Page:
August 13, 2020

Volume X, Number 226

August 12, 2020

Subscribe to Latest Legal News and Analysis

August 11, 2020

Subscribe to Latest Legal News and Analysis

August 10, 2020

Subscribe to Latest Legal News and Analysis

Male Successor’s Alleged Greater Ability to Negotiate over Salary Not a Defense to Equal Pay Act Claim

Apay disparity between a female employee and her male successor was not justified, as a matter of law, by a company’s claim that he was better able to negotiate over salary, a federal court has held. Dreves v. Hudson Group (HG) Retail, LLC, No. 2:11-cv-4 (D. Vt. June 12, 2013).

The plaintiff, a general manager of Hudson Group stores at Burlington International Airport, alleged the employer violated the federal Equal Pay Act when it terminated her and paid a higher salary to her male successor. According to the employ- er, the higher salary was justified because:

  • after its initial offer, the male successor negotiated a higher salary;
  • the male successor had more than six years of management experience with the employer;
  • the cost of living in Burlington, Vermont, was greater than the male successor’s previous location; and
  • the male successor needed to be induced to move his family to the area. 

The plaintiff moved for summary judgment on her claims, which the court granted. The court held that, when a plaintiff has established a prima facie case of an Equal Pay Act violation,
 a defendant’s “factor-other-than-sex” defense cannot be grounded on the male successor’s alleged ability to negotiate a higher salary. A defense also may not be based on a company’s alleged need to induce the successor to agree to employment, unless the employer can show the inducement is based on a valid business purpose, the court said. For example, the employer can offer an inducement to a potential employee who has better qualifications or greater experience than the claimant.

The court concluded the employer in this case lacked a valid defense as it did not show that the inducement to the male successor based on his family circumstances was related to any unique characteristic of his position, his qualifications, experience or abilities, or any exigent circum- stances associated with the employer’s opera- tions.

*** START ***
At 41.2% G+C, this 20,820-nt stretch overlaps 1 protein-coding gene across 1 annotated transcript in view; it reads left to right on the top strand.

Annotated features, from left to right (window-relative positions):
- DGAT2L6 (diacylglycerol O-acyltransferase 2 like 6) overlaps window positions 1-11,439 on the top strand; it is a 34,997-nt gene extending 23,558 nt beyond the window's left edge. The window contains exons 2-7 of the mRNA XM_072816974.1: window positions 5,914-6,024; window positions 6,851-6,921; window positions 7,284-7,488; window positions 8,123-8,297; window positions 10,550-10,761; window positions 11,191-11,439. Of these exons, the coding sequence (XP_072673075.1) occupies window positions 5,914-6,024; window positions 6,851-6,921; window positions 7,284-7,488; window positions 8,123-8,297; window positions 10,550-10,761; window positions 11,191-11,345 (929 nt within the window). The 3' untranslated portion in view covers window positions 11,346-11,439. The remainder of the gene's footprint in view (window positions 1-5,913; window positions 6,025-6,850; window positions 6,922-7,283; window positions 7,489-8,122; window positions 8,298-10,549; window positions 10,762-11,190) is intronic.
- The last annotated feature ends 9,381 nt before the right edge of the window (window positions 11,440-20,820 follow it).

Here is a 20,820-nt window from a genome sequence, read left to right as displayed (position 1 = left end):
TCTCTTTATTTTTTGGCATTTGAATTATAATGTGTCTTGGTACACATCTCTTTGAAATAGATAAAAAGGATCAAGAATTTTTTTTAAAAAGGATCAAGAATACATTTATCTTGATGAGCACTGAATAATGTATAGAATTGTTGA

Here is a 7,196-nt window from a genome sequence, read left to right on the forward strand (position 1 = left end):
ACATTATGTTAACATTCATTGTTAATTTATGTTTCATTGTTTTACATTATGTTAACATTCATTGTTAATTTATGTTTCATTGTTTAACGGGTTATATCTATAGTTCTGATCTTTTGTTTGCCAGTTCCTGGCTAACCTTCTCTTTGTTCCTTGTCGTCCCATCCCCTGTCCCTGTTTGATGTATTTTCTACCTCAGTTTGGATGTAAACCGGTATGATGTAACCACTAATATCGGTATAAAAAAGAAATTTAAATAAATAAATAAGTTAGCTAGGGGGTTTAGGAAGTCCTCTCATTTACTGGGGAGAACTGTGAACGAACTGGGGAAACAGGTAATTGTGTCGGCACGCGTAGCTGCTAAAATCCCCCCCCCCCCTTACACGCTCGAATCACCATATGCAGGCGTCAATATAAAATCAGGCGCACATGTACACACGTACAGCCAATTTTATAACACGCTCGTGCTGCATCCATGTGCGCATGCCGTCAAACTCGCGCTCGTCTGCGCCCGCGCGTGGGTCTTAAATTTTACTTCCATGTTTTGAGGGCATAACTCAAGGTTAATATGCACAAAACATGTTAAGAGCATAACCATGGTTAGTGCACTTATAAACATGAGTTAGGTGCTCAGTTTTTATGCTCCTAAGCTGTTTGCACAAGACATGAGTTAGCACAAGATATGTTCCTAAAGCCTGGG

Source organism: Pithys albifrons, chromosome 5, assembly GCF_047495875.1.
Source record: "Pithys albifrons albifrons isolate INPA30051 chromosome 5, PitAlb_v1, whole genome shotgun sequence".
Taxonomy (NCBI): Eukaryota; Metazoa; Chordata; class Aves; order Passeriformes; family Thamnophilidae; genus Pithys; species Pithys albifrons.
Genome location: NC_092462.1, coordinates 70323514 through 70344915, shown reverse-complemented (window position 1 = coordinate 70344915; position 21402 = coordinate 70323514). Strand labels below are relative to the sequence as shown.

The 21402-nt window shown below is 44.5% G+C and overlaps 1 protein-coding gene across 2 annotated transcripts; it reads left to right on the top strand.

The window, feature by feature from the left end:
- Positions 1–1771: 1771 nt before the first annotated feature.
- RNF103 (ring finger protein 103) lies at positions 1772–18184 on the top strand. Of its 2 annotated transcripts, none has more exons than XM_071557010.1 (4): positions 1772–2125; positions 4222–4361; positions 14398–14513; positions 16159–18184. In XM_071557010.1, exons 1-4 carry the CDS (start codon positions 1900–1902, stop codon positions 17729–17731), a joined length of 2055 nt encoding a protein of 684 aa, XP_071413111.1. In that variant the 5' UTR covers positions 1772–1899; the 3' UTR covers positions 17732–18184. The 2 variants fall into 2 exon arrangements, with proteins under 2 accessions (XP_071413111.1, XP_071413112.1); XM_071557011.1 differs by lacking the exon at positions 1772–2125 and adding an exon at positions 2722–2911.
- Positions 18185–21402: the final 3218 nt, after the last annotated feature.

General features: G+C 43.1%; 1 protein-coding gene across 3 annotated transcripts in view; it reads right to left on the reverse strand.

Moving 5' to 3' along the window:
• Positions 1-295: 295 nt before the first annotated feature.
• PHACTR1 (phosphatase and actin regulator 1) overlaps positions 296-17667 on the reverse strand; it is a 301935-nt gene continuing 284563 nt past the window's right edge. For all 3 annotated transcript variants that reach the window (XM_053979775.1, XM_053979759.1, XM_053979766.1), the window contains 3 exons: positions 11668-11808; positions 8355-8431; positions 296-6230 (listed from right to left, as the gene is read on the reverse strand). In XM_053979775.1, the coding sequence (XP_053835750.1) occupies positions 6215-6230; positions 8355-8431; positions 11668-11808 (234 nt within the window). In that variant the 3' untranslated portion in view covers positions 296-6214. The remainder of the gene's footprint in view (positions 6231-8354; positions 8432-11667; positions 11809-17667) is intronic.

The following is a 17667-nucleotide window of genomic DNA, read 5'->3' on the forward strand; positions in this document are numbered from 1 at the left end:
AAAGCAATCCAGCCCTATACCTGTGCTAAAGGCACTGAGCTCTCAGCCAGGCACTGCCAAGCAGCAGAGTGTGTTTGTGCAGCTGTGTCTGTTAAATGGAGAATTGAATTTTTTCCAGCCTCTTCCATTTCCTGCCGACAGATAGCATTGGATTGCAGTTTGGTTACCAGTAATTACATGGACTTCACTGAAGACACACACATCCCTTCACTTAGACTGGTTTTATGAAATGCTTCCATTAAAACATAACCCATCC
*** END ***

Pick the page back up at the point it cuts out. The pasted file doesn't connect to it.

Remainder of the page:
This case highlights the difficulties retailers can face in attracting talent or making a decision regarding compensation of salaried employees. Companies must base compensation decisions, including initial offers, starting salaries and raises, on valid business purposes to avoid potential liability under federal equal pay requirements.

Jackson Lewis P.C. © 2020National Law Review, Volume III, Number 349


About this Author

Mark Askanas, Jackson Lewis, arbitration forum attorney, employment dispute lawyer, preventive employer group legal counsel

Mark S. Askanas is a Principal in the San Francisco, California, office of Jackson Lewis P.C. He joined the firm in 1988 and is a senior employment law litigator who has served as lead counsel for cases in state and federal courts, as well as arbitration forums, throughout the western United States.

Mr. Askanas specializes in complex litigation, including class actions and cases involving trade secrets and confidential information. He also counsels employers on all facets of employment law including, but not limited to,...

Dylan B. Carp, Jackson Lewis, unfair competition lawyer, trade secrets law attorney

Dylan B. Carp is a Principal in the San Francisco, California, office of Jackson Lewis P.C. He is a Certified Specialist in Appellate Law by The State Bar of California Board of Legal Specialization.

Mr. Carp has argued 10 appeals before federal and state courts. In addition to appeals and writs, Mr. Carp focuses his practice on unfair competition and trade secrets law, having second chaired a three-month unfair competition jury trial.

Mr. Carp also handles all aspects of litigation in cases involving discrimination, harassment, disability, and wage and hour issues, including taking and defending depositions, briefing and arguing dispositive motions, and participating in mediations and settlement conferences. In addition to Mr. Carp’s litigation practice, he counsels employers on unfair competition, discrimination, harassment, and wage and hour issues.